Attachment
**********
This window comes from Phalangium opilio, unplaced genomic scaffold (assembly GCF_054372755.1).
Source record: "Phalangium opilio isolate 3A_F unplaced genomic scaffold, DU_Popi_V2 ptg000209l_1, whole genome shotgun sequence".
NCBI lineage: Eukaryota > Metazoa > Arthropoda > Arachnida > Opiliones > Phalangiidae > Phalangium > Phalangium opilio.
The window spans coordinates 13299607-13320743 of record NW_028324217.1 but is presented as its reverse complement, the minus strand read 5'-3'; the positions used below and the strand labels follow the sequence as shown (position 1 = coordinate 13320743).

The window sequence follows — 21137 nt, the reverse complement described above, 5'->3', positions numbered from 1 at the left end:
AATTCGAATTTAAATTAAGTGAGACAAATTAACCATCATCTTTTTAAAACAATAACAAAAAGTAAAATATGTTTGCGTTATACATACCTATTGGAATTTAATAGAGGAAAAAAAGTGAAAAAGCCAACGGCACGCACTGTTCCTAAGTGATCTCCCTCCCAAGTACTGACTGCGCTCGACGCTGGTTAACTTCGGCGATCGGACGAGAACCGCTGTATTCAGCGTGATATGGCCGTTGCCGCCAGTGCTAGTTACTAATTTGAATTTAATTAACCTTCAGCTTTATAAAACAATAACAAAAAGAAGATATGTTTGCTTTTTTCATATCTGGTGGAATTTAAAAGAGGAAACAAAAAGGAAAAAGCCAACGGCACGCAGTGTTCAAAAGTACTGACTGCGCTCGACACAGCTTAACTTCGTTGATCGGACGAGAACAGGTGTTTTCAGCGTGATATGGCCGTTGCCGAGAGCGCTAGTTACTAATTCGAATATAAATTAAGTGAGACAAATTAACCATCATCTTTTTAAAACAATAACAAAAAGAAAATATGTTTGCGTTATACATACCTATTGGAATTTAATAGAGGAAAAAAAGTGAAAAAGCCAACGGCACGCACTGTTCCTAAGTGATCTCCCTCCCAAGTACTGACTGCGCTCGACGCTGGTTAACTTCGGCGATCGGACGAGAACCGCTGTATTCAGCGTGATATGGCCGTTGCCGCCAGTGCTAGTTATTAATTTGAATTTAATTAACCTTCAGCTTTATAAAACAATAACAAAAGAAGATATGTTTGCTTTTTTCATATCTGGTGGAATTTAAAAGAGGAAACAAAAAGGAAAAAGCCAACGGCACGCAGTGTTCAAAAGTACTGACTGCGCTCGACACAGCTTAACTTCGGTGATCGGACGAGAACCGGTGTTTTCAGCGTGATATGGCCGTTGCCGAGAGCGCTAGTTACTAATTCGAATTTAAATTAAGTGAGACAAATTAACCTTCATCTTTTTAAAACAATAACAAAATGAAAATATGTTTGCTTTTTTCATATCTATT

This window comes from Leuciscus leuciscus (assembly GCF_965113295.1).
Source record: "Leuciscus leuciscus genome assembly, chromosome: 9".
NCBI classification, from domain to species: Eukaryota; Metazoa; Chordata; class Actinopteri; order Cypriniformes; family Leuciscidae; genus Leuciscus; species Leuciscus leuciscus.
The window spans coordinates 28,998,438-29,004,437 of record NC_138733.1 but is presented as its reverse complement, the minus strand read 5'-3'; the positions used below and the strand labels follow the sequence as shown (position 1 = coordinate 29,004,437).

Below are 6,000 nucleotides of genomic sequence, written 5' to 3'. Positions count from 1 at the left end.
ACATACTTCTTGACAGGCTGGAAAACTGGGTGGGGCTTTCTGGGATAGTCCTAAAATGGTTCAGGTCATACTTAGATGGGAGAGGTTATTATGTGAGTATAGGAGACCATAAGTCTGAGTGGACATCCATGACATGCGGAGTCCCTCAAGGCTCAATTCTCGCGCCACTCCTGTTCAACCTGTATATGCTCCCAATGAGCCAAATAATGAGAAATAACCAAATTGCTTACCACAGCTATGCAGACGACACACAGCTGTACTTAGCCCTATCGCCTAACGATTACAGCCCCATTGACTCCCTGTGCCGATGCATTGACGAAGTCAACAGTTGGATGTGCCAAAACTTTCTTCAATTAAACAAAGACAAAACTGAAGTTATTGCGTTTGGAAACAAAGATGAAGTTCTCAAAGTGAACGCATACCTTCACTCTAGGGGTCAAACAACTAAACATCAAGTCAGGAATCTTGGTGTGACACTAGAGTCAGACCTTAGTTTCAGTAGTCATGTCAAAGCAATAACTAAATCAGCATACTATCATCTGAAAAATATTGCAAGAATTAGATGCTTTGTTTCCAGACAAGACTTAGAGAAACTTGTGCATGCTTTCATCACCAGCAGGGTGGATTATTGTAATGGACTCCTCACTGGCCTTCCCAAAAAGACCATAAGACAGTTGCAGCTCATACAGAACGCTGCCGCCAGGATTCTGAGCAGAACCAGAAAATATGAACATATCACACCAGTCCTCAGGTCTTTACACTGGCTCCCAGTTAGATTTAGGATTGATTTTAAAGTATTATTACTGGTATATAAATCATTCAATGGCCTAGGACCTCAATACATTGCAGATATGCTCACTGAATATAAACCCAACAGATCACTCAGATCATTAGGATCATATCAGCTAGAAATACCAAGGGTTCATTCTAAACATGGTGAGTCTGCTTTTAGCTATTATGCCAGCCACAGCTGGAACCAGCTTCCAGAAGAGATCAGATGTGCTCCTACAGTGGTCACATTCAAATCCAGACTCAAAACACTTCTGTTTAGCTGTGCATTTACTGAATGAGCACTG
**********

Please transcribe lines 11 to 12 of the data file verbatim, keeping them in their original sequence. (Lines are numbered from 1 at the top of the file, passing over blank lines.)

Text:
Below are 6,000 nucleotides of genomic sequence, written 5' to 3'. Positions count from 1 at the left end.
ACATACTTCTTGACAGGCTGGAAAACTGGGTGGGGCTTTCTGGGATAGTCCTAAAATGGTTCAGGTCATACTTAGATGGGAGAGGTTATTATGTGAGTATAGGAGACCATAAGTCTGAGTGGACATCCATGACATGCGGAGTCCCTCAAGGCTCAATTCTCGCGCCACTCCTGTTCAACCTGTATATGCTCCCAATGAGCCAAATAATGAGAAATAACCAAATTGCTTACCACAGCTATGCAGACGACACACAGCTGTACTTAGCCCTATCGCCTAACGATTACAGCCCCATTGACTCCCTGTGCCGATGCATTGACGAAGTCAACAGTTGGATGTGCCAAAACTTTCTTCAATTAAACAAAGACAAAACTGAAGTTATTGCGTTTGGAAACAAAGATGAAGTTCTCAAAGTGAACGCATACCTTCACTCTAGGGGTCAAACAACTAAACATCAAGTCAGGAATCTTGGTGTGACACTAGAGTCAGACCTTAGTTTCAGTAGTCATGTCAAAGCAATAACTAAATCAGCATACTATCATCTGAAAAATATTGCAAGAATTAGATGCTTTGTTTCCAGACAAGACTTAGAGAAACTTGTGCATGCTTTCATCACCAGCAGGGTGGATTATTGTAATGGACTCCTCACTGGCCTTCCCAAAAAGACCATAAGACAGTTGCAGCTCATACAGAACGCTGCCGCCAGGATTCTGAGCAGAACCAGAAAATATGAACATATCACACCAGTCCTCAGGTCTTTACACTGGCTCCCAGTTAGATTTAGGATTGATTTTAAAGTATTATTACTGGTATATAAATCATTCAATGGCCTAGGACCTCAATACATTGCAGATATGCTCACTGAATATAAACCCAACAGATCACTCAGATCATTAGGATCATATCAGCTAGAAATACCAAGGGTTCATTCTAAACATGGTGAGTCTGCTTTTAGCTATTATGCCAGCCACAGCTGGAACCAGCTTCCAGAAGAGATCAGATGTGCTCCTACAGTGGTCACATTCAAATCCAGACTCAAAACACTTCTGTTTAGCTGTGCATTTACTGAATGAGCACTG